You can rub your eyes again -- the Samsung Galaxy Note 8 has been confirmed to be released to the masses next year. Yes sir, confirmation of the Samsung Galaxy Note 8 for a 2017 debut is now official, which goes to show how much faith the conglomerate from the Republic of Samsung, or South Korea, has in the flagship device. After all, if at first you don’t succeed, try again! At least the Note brand will have another launch to look forward to, and my gut feeling tells me that Samsung is going to pull all the stops to ensure that the Galaxy Note 8 will be a resounding success. It has to, in order to gain customer confidence in the brand name.
The Samsung Galaxy Note 7 ceased production permanently in early October, and this is only after the South Korean conglomerate issued not one, but two separate recalls for the flagship device. The issue has become so bad, so much so that the FAA has deemed it to be a federal crime if you were caught with a Galaxy Note 7 aboard an aircraft, and I have seen my fair share of airport notices this month alone that treats the Galaxy Note 7 like it is a device that carries the 21st century equivalent of the bubonic plague. Basically, there seems to be a blanket ban on the Galaxy Note 7 aboard all aircraft, which could possibly turn it into the most highly recognizable device at airports for safety reasons. So far, we have no idea whether the folks at Samsung have managed to solve the reason behind the mysterious explosions: is it a design flaw, or simply a poorly manufactured battery?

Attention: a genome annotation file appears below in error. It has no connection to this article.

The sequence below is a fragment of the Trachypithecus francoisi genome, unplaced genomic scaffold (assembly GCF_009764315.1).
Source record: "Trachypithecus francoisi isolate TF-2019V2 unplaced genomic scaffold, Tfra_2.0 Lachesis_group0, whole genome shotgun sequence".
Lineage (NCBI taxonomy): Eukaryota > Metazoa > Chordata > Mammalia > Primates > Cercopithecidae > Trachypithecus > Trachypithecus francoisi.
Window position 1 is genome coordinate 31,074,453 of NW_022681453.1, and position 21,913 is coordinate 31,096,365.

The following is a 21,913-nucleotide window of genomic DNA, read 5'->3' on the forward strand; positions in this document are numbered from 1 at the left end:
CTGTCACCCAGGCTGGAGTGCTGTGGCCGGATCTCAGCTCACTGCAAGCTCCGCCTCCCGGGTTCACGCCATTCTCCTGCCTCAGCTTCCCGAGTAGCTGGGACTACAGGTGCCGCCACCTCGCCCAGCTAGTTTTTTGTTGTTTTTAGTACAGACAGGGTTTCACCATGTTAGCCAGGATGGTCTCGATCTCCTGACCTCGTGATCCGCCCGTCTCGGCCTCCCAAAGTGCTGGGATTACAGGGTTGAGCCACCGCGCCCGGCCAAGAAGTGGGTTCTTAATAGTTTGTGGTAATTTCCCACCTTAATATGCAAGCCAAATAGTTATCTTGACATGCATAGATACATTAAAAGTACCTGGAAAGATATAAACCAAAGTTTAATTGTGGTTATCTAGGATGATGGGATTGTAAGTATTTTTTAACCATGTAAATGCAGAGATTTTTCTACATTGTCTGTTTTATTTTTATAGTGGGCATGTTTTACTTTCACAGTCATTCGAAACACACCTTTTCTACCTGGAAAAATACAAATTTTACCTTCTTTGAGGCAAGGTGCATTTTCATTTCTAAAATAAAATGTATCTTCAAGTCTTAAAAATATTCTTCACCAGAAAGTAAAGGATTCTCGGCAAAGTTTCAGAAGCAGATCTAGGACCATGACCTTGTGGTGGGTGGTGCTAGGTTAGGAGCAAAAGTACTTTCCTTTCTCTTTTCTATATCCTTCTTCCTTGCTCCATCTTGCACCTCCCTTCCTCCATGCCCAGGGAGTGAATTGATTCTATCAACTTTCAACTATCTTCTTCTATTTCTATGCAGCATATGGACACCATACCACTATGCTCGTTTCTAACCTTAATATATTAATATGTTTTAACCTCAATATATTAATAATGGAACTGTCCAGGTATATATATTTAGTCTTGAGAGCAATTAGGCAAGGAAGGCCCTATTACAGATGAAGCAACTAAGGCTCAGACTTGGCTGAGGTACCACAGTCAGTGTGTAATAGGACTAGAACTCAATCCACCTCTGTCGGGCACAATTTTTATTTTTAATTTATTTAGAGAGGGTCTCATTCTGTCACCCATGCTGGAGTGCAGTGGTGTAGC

Not only that, Samsung has shown just how sincere they are, as well as the amount of confidence that they have in the Galaxy Note 8 by offering existing Galaxy Note 7 owners in South Korea to automatically trade up to a Galaxy S8 or a Galaxy Note 8 with a 50% discount off the recommended retail price. Now this is certainly an incentive that will let you make the leap to the latest generation flagship model without having to burn a hole in your pocket! Of course, current Galaxy Note 7 owners in South Korea are already eligible to trade their devices in for the slightly older (but stable and non-explosive) Galaxy S7.
Concerning the upgrade plan, a Samsung spokeswoman mentioned, "The availability of this program will vary by local market and according to operator and retail partner."
I suspect that many consumers will simply adopt the wait-and-see attitude with whatever flagship devices that Samsung rolls out in the near future. Of course, those bread and butter smartphones will most probably be fuss-free and can be depended upon not to spontaneously combust. The take up rate for the Galaxy S8 and Galaxy Note 8 will probably be slow at first, and as more and more users report stability, then confidence in the brand name and model range will seep back.